Donald's Encyclopedia of Popular Music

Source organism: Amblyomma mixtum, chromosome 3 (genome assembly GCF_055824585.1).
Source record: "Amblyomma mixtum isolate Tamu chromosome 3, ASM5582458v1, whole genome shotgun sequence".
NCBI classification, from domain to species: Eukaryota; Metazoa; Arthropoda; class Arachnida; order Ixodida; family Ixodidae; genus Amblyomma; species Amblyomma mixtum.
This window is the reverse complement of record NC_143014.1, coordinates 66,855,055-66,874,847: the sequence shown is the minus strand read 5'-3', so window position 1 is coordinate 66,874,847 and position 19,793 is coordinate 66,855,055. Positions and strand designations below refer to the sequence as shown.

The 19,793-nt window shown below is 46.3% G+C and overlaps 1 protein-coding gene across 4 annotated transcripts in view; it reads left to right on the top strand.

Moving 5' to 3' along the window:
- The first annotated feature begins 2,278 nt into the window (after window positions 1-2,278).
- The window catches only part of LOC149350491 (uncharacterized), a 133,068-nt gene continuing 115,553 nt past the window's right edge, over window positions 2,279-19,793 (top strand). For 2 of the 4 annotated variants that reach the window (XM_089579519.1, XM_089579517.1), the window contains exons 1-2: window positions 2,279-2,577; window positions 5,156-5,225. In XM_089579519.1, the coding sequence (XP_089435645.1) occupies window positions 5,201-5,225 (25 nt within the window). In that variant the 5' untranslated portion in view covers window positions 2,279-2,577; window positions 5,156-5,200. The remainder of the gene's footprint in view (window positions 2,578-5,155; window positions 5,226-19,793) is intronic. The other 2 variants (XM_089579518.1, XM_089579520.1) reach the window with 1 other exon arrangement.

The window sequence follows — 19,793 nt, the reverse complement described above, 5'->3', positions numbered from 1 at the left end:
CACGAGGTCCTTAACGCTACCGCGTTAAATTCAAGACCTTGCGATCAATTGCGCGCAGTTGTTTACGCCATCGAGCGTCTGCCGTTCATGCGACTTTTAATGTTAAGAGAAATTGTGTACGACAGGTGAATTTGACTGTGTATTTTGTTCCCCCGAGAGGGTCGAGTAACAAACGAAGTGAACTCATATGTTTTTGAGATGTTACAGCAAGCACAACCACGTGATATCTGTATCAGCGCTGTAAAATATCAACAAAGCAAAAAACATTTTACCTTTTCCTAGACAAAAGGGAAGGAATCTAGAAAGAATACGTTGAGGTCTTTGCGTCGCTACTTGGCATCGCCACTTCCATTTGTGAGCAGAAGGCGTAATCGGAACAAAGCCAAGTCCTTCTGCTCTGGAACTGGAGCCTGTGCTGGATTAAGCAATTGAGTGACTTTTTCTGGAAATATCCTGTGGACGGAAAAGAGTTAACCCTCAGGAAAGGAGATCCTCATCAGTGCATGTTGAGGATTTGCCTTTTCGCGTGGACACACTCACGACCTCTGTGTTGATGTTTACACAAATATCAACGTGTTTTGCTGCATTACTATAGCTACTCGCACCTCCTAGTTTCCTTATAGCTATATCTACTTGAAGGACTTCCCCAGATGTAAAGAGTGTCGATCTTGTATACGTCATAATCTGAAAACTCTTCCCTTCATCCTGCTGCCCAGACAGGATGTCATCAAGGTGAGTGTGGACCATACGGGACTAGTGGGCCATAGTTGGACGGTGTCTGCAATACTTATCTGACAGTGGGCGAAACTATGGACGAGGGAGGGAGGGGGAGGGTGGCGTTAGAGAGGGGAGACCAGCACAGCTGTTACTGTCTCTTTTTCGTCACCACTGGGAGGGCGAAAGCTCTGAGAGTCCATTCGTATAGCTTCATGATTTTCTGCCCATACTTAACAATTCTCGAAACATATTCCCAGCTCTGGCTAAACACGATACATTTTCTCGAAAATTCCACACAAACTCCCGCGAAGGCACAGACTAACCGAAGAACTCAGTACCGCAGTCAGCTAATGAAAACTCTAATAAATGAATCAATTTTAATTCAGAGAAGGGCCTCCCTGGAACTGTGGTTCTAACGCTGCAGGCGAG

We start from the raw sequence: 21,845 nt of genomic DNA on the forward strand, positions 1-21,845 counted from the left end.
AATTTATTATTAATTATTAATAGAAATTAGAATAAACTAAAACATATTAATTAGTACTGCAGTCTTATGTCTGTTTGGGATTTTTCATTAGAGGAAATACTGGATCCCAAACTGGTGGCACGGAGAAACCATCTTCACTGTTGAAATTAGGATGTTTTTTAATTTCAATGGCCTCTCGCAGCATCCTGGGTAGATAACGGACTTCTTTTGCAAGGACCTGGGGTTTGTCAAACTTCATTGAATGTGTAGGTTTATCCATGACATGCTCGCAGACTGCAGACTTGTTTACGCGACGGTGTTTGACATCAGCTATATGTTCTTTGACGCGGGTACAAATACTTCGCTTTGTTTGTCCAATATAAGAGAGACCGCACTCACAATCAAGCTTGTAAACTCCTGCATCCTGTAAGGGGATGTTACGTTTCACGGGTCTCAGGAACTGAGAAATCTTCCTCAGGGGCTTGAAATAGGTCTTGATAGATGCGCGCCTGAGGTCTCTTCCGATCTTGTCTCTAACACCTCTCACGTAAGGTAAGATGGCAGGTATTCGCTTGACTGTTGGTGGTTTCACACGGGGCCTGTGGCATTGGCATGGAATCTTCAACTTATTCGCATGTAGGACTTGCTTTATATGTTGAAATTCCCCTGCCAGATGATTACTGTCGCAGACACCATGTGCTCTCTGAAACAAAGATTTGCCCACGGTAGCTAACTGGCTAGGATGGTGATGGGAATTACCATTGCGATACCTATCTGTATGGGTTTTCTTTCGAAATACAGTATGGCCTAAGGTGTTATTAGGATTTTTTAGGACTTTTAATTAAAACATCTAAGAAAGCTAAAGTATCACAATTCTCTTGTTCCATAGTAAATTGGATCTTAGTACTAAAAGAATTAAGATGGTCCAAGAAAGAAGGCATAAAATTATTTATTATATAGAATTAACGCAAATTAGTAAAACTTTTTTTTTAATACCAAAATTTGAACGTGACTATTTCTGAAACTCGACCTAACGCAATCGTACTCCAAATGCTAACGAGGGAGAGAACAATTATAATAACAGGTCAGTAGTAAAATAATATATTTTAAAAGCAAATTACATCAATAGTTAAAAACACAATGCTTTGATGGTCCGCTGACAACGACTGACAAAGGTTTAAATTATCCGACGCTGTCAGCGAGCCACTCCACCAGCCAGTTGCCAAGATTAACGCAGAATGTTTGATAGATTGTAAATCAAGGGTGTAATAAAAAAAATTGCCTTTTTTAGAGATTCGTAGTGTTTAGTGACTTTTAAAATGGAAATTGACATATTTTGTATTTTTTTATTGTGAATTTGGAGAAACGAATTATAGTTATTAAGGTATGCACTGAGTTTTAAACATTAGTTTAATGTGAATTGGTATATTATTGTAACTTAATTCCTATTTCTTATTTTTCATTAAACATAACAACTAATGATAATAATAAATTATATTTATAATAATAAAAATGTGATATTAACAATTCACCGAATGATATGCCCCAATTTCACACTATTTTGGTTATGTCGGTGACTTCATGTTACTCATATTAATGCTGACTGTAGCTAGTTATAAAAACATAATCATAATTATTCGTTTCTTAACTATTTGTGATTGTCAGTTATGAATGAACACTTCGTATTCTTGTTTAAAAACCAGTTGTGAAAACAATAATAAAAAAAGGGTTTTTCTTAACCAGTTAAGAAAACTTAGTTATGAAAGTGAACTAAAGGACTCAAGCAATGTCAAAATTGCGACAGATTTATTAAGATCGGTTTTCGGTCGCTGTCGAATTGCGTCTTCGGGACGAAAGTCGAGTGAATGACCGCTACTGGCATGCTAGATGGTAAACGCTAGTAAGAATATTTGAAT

UK new wave band formed '76: Andy Partridge, guitar (b 11 Dec. '53); Colin Ivor Moulding, bass (b 17 Aug. '55); Terry Chambers, drums (b 18 July '55); all from Swindon, Wiltshire. They were part of local band Star Park, then glitzy Helium Kidz '73, then XTC adding keyboardist John Perkins, replaced by Barry Andrews (b 12 Sep. '56, West Norwood, London). Partridge and Moulding are the vocalists and songwriters. Debut on Virgin with EP XTC '77 followed by LP White Music early '78, Euro-tour with Talking Heads, 35- date headlining tour of UK. LP Go 2 '78 critically acclaimed but a hit single failed to arrive until after departure of Andrews to join League of Gentlemen; then 'Making Plans For Nigel' reached top 20 '79; third LP same year Drums And Wires followed by Partridge solo Takeaway/The Lure Of Salvage; he also appeared on Miniatures, an oddball album fashioned by ex-Mott the Hoople keyboardist Morgan Fisher with a multitude of one-minute tracks by various celebrities, Partridge using his minute to illustrate the whole history of pop. Next XTC LP was Black Sea '80 followed by top 20 singles 'Sgt Rock (Is Going To Help Me)' '81, 'Senses Working Overtime' '82; fifth LP, two-disc English Settlement, had a folk sound, 'like Pentangle on mescaline', according to Partridge. Mummer '83 followed this path (and marked switch to Geffen label in USA), but The Big Express '84 was another change: collection about obsolescence, traditions and growing old (since Partridge was turning 30). As XTC stopped touring '82 Chambers left for Australia; the band became a trio of Partridge, Moulding and guitarist Dave Gregory. Mock psychedelic LP 25 O'Clock '85 was made under pseudonym the Dukes of Stratosphear and released on April Fool's Day; Partridge was prod. records for other acts. After Skylarking '87 (prod. by Todd Rundgren), Oranges And Lemons '89 (top 50 in USA, their biggest success there) and Nonsuch '92 (with Fairport's Dave Mattacks) XTC refused to deliver any more product to Virgin. They estimated that Virgin had made œ30m off them, but they were never in profit for the first 18 years; single 'Wrapped In Grey' '92 was a lush Partridge ballad anticipating the vogue for Burt Bacharach: Virgin pressed a few thousand and buried it as soon as possible. After eight chart albums in the USA Partridge still lived in a terraced house in Swindon. Fossil Fuel '96 was a singles collection as they won the strike and left the label.